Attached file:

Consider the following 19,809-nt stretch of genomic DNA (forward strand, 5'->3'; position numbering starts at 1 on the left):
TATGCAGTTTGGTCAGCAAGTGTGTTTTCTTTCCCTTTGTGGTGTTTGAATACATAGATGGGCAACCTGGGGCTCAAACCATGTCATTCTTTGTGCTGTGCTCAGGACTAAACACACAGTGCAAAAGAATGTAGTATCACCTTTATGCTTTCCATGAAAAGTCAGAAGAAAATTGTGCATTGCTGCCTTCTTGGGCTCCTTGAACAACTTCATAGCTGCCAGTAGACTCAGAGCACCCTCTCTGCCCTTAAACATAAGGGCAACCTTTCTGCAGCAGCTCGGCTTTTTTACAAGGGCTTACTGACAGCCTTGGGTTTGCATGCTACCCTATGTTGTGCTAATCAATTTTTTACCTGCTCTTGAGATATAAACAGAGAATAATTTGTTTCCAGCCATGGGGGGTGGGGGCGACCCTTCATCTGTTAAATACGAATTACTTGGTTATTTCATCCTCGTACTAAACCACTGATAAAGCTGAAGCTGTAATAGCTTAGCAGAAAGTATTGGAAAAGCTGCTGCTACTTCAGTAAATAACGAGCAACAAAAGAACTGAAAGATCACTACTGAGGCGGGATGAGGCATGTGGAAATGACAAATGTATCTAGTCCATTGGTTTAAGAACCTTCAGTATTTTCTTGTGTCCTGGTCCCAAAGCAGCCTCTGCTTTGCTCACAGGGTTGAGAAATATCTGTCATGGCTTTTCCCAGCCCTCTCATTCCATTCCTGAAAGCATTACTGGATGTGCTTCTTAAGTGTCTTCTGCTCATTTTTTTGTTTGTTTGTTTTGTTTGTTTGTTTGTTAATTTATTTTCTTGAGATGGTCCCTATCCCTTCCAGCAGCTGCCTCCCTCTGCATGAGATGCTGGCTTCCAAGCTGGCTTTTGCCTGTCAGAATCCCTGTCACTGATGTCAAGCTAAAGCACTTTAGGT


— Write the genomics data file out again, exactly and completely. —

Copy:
Consider the following 19,809-nt stretch of genomic DNA (forward strand, 5'->3'; position numbering starts at 1 on the left):
TATGCAGTTTGGTCAGCAAGTGTGTTTTCTTTCCCTTTGTGGTGTTTGAATACATAGATGGGCAACCTGGGGCTCAAACCATGTCATTCTTTGTGCTGTGCTCAGGACTAAACACACAGTGCAAAAGAATGTAGTATCACCTTTATGCTTTCCATGAAAAGTCAGAAGAAAATTGTGCATTGCTGCCTTCTTGGGCTCCTTGAACAACTTCATAGCTGCCAGTAGACTCAGAGCACCCTCTCTGCCCTTAAACATAAGGGCAACCTTTCTGCAGCAGCTCGGCTTTTTTACAAGGGCTTACTGACAGCCTTGGGTTTGCATGCTACCCTATGTTGTGCTAATCAATTTTTTACCTGCTCTTGAGATATAAACAGAGAATAATTTGTTTCCAGCCATGGGGGGTGGGGGCGACCCTTCATCTGTTAAATACGAATTACTTGGTTATTTCATCCTCGTACTAAACCACTGATAAAGCTGAAGCTGTAATAGCTTAGCAGAAAGTATTGGAAAAGCTGCTGCTACTTCAGTAAATAACGAGCAACAAAAGAACTGAAAGATCACTACTGAGGCGGGATGAGGCATGTGGAAATGACAAATGTATCTAGTCCATTGGTTTAAGAACCTTCAGTATTTTCTTGTGTCCTGGTCCCAAAGCAGCCTCTGCTTTGCTCACAGGGTTGAGAAATATCTGTCATGGCTTTTCCCAGCCCTCTCATTCCATTCCTGAAAGCATTACTGGATGTGCTTCTTAAGTGTCTTCTGCTCATTTTTTTGTTTGTTTGTTTTGTTTGTTTGTTTGTTAATTTATTTTCTTGAGATGGTCCCTATCCCTTCCAGCAGCTGCCTCCCTCTGCATGAGATGCTGGCTTCCAAGCTGGCTTTTGCCTGTCAGAATCCCTGTCACTGATGTCAAGCTAAAGCACTTTAGGT